One method that lends itself to the reception of Twist-Shift Keying is to utilize two synchronized receivers - that is, receivers sharing a common local oscillator - each driven by one set of antenna elements. The phase normalization, if needed, can be accomplished by increasing the length of the transmission line connecting one of the receivers by 1/4 wavelength. The extra cabling can be added either internally or externally to the receiver. In a real-life situation it will most likely be necessary to provide some way to 'fine tune' the delay in order to perfectly normalize (optimize) the receiving system.
Data recovery is accomplished by multiplying the two outputs of the receivers at some point before the final (stock) detectors. The multiplier can be one of two types: amplitude limited or non-amplitude limited (linear). The linear type should produce better results at slow data rates (when followed by appropriate data filtering). We have successfully demonstrated the non-amplitude limited case using another pair of Motorola VHF transceivers with an Analog Devices AD835 multiplier acting as the phase detector.
After detection, the output data must be filtered by a suitable filter and interfaced to the receive data communications equipment.
Figure 2 illustrates the concept at the receive end:
The term polarization diversity probably better describes circular polarization (CP) systems. The typical polarization diversity (non Twist-Shift) receiving system is sensitive to both the X and Y field planes. The antenna gathers a signal voltage from both planes and adds them together. The output of the antenna/receiver is the vector sum of the two planes. The aim of such a system is to produce the maximum signal output, regardless of its polarization.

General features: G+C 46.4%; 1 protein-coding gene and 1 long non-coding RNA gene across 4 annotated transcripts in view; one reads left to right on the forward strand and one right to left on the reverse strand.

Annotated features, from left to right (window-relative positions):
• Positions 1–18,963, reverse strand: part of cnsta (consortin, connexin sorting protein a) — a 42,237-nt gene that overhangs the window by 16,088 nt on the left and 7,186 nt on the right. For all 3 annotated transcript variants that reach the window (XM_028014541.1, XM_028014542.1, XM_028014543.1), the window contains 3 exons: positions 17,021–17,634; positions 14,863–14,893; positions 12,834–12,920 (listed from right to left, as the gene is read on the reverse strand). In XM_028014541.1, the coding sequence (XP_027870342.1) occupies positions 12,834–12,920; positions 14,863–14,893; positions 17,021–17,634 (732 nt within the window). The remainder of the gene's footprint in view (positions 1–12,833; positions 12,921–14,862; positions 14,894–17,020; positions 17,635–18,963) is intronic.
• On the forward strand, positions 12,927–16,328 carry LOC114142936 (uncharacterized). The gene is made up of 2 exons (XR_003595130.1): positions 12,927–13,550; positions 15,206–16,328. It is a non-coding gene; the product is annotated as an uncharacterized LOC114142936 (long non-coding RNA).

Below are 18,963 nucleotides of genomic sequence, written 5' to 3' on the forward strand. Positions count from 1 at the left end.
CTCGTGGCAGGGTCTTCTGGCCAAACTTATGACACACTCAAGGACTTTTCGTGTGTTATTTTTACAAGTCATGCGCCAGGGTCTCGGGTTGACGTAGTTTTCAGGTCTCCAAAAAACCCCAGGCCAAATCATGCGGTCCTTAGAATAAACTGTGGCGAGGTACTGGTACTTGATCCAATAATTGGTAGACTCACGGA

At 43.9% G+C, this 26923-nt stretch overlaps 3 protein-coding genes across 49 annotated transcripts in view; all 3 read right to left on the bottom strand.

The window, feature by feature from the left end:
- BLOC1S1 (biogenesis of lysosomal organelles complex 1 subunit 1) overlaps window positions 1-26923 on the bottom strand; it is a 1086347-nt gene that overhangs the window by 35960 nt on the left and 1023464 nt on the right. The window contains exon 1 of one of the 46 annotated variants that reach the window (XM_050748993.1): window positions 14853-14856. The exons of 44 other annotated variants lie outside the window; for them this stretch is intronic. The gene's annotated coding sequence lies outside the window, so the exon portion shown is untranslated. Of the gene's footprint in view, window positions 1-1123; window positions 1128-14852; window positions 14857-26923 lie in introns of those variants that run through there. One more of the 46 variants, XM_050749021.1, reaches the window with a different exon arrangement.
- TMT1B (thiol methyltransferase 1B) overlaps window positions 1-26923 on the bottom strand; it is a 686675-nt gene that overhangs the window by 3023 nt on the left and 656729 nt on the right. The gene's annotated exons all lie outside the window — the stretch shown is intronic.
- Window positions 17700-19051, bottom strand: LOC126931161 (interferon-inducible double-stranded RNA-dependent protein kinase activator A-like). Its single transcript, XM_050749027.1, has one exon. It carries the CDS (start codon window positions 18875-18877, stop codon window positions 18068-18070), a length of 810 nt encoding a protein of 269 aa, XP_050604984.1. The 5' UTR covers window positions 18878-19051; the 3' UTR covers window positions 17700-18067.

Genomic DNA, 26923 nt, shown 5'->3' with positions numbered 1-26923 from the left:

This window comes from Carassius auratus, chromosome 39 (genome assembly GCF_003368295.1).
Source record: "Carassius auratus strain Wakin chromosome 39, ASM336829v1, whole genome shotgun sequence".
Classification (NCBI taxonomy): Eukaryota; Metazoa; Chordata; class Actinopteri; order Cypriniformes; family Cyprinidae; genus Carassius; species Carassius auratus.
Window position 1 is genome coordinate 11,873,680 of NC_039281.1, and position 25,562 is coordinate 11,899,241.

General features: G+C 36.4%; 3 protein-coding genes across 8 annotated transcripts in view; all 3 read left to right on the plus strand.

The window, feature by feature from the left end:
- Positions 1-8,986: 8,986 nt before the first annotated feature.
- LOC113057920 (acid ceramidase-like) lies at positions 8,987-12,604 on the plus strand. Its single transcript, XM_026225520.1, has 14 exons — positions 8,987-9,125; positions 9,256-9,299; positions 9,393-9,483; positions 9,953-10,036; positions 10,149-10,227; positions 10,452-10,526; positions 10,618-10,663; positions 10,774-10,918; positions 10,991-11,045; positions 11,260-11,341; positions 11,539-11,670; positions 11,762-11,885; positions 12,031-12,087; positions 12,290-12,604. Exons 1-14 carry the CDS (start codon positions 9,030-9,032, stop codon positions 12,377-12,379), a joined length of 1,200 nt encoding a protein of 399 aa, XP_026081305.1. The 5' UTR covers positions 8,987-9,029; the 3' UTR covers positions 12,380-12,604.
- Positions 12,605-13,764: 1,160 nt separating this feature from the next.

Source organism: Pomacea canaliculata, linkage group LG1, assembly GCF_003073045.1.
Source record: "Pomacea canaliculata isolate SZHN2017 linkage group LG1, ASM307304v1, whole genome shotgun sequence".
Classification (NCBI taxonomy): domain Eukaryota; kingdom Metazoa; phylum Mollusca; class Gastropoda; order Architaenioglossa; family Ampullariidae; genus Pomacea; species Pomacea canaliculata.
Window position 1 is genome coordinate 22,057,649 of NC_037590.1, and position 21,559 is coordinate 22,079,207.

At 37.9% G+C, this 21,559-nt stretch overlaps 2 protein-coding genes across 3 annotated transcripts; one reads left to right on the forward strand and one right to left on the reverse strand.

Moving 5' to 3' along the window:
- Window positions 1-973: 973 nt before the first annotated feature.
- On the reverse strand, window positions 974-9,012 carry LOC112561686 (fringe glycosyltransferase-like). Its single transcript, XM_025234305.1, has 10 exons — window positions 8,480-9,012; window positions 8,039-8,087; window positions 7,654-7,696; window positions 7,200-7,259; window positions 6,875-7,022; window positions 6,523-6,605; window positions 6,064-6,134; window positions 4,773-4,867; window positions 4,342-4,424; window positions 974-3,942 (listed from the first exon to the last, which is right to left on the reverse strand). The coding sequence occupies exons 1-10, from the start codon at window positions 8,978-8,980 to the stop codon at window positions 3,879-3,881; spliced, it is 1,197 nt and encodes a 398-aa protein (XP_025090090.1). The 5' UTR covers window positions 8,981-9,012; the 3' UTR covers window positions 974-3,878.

Perfect circularity (of the radiated signal) actually is a special case, being tough to produce from a ground-level transmitting antenna not aimed at space. Reflections from the ground and other objects degrade the signal from the ideal. Perfect circularity in the receive antenna is likewise a special case. Fortunately, perfect circularity is not a requirement for the success of either typical polarization diversity or the Twist-Shift Keyed receiving systems.
A normal CP (polarization diversity) transmission system is degraded when the rotation of the incoming signal is opposite that of the 'twist' of the receiving antenna, and falls flat in the special case of a perfect CP signal rotating in one direction arriving at a perfect CP receiving antenna twisted in the opposite direction. That situation creates the 30 dB (or greater) loss of sensitivity noted in antenna texts. A designer or user of a polarization diversity system must take that fact into account, either by specifying a non-CP receiving antenna or by making sure the twist of the receiving CP antenna matches that of the received signal.
HOW TWIST SHIFT DIFFERS
In the Twist-Shift receiving system, the absolute direction of rotation (CW/CCW) is immaterial. The receiver is sensitive to both directions of rotation. At the receiver the phases of the two wave front planes (X and Y) are compared to determine the direction of rotation. The system assigns rotation in one direction the value "1" and rotation in the opposite direction the value "0".
The receiving system could be thought of as being temporally differential. It is (ideally) not interested in the absolute or relative amplitudes of the received X and Y signals. It only wants to know the phase difference, and even then not the actual value of the difference, only whether one signal leads or lags the other.